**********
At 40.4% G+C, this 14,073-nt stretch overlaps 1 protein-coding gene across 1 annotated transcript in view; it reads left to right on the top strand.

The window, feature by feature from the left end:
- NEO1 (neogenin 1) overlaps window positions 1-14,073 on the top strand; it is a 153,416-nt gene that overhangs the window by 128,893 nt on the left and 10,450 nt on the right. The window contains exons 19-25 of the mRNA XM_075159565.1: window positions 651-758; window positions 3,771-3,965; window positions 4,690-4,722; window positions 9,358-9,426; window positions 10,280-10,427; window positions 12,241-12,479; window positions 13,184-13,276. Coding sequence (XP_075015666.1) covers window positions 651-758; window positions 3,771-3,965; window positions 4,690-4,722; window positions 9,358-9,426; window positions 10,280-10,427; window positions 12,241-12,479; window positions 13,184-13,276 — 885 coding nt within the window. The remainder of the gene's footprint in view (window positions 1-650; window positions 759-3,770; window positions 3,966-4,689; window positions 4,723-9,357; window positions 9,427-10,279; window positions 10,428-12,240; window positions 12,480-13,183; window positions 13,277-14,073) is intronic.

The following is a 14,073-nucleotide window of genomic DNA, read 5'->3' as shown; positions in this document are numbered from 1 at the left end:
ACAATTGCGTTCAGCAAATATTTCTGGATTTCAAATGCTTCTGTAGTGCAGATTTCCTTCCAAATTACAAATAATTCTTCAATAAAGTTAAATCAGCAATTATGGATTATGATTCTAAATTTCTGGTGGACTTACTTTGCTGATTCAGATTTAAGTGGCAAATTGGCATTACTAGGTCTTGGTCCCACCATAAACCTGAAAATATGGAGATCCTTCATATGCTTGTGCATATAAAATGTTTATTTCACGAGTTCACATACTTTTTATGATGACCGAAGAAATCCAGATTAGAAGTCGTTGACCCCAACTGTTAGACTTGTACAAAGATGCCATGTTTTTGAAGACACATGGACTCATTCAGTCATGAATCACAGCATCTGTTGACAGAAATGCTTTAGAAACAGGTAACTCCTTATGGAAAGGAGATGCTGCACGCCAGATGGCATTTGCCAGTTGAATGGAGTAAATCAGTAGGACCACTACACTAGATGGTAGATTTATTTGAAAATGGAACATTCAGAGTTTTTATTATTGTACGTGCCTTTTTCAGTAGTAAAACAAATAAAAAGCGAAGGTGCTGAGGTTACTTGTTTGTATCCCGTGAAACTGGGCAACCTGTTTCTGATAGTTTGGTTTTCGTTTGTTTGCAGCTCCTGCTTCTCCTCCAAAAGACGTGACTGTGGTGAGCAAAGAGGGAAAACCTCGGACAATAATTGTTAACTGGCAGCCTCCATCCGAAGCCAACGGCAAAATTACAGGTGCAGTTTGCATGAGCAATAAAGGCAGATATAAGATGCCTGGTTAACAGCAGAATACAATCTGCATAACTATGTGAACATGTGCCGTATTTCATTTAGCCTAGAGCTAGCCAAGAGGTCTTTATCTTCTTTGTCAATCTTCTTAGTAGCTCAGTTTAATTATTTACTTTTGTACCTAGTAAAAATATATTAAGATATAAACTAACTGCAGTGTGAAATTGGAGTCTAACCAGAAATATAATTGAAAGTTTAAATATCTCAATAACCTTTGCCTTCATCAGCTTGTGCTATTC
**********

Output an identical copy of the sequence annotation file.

At 40.4% G+C, this 14,073-nt stretch overlaps 1 protein-coding gene across 1 annotated transcript in view; it reads left to right on the top strand.

The window, feature by feature from the left end:
- NEO1 (neogenin 1) overlaps window positions 1-14,073 on the top strand; it is a 153,416-nt gene that overhangs the window by 128,893 nt on the left and 10,450 nt on the right. The window contains exons 19-25 of the mRNA XM_075159565.1: window positions 651-758; window positions 3,771-3,965; window positions 4,690-4,722; window positions 9,358-9,426; window positions 10,280-10,427; window positions 12,241-12,479; window positions 13,184-13,276. Coding sequence (XP_075015666.1) covers window positions 651-758; window positions 3,771-3,965; window positions 4,690-4,722; window positions 9,358-9,426; window positions 10,280-10,427; window positions 12,241-12,479; window positions 13,184-13,276 — 885 coding nt within the window. The remainder of the gene's footprint in view (window positions 1-650; window positions 759-3,770; window positions 3,966-4,689; window positions 4,723-9,357; window positions 9,427-10,279; window positions 10,428-12,240; window positions 12,480-13,183; window positions 13,277-14,073) is intronic.

The following is a 14,073-nucleotide window of genomic DNA, read 5'->3' as shown; positions in this document are numbered from 1 at the left end:
ACAATTGCGTTCAGCAAATATTTCTGGATTTCAAATGCTTCTGTAGTGCAGATTTCCTTCCAAATTACAAATAATTCTTCAATAAAGTTAAATCAGCAATTATGGATTATGATTCTAAATTTCTGGTGGACTTACTTTGCTGATTCAGATTTAAGTGGCAAATTGGCATTACTAGGTCTTGGTCCCACCATAAACCTGAAAATATGGAGATCCTTCATATGCTTGTGCATATAAAATGTTTATTTCACGAGTTCACATACTTTTTATGATGACCGAAGAAATCCAGATTAGAAGTCGTTGACCCCAACTGTTAGACTTGTACAAAGATGCCATGTTTTTGAAGACACATGGACTCATTCAGTCATGAATCACAGCATCTGTTGACAGAAATGCTTTAGAAACAGGTAACTCCTTATGGAAAGGAGATGCTGCACGCCAGATGGCATTTGCCAGTTGAATGGAGTAAATCAGTAGGACCACTACACTAGATGGTAGATTTATTTGAAAATGGAACATTCAGAGTTTTTATTATTGTACGTGCCTTTTTCAGTAGTAAAACAAATAAAAAGCGAAGGTGCTGAGGTTACTTGTTTGTATCCCGTGAAACTGGGCAACCTGTTTCTGATAGTTTGGTTTTCGTTTGTTTGCAGCTCCTGCTTCTCCTCCAAAAGACGTGACTGTGGTGAGCAAAGAGGGAAAACCTCGGACAATAATTGTTAACTGGCAGCCTCCATCCGAAGCCAACGGCAAAATTACAGGTGCAGTTTGCATGAGCAATAAAGGCAGATATAAGATGCCTGGTTAACAGCAGAATACAATCTGCATAACTATGTGAACATGTGCCGTATTTCATTTAGCCTAGAGCTAGCCAAGAGGTCTTTATCTTCTTTGTCAATCTTCTTAGTAGCTCAGTTTAATTATTTACTTTTGTACCTAGTAAAAATATATTAAGATATAAACTAACTGCAGTGTGAAATTGGAGTCTAACCAGAAATATAATTGAAAGTTTAAATATCTCAATAACCTTTGCCTTCATCAGCTTGTGCTATTC